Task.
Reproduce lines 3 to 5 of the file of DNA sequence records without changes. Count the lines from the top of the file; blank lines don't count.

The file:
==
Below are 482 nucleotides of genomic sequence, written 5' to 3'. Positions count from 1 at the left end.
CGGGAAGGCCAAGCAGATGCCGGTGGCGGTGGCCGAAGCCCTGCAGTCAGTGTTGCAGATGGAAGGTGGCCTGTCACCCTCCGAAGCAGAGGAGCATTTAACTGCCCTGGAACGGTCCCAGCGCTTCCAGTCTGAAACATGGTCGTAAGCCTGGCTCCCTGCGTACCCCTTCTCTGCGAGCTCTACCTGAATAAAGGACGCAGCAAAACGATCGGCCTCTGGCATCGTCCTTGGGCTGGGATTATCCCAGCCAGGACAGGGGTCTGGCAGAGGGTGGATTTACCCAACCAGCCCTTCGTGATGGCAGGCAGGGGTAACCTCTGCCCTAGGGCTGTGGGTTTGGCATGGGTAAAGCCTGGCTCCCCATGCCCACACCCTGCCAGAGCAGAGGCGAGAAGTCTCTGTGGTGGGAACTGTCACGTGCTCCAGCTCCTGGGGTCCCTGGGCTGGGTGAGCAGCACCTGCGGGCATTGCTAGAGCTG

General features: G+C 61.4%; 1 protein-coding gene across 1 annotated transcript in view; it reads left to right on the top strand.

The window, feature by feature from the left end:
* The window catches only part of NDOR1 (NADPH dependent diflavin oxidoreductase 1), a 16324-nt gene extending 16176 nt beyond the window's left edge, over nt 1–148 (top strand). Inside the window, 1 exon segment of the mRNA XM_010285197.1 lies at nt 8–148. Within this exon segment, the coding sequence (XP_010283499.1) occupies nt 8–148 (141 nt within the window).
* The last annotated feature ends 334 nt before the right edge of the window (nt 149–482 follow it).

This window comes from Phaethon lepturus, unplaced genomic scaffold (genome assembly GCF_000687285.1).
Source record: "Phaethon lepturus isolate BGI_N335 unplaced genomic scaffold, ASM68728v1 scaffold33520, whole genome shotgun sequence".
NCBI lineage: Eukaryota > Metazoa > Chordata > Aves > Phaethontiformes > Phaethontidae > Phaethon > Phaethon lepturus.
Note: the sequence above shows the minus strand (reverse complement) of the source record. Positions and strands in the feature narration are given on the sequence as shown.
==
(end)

General features: G+C 61.4%; 1 protein-coding gene across 1 annotated transcript in view; it reads left to right on the top strand.

The window, feature by feature from the left end:
* The window catches only part of NDOR1 (NADPH dependent diflavin oxidoreductase 1), a 16324-nt gene extending 16176 nt beyond the window's left edge, over nt 1–148 (top strand). Inside the window, 1 exon segment of the mRNA XM_010285197.1 lies at nt 8–148. Within this exon segment, the coding sequence (XP_010283499.1) occupies nt 8–148 (141 nt within the window).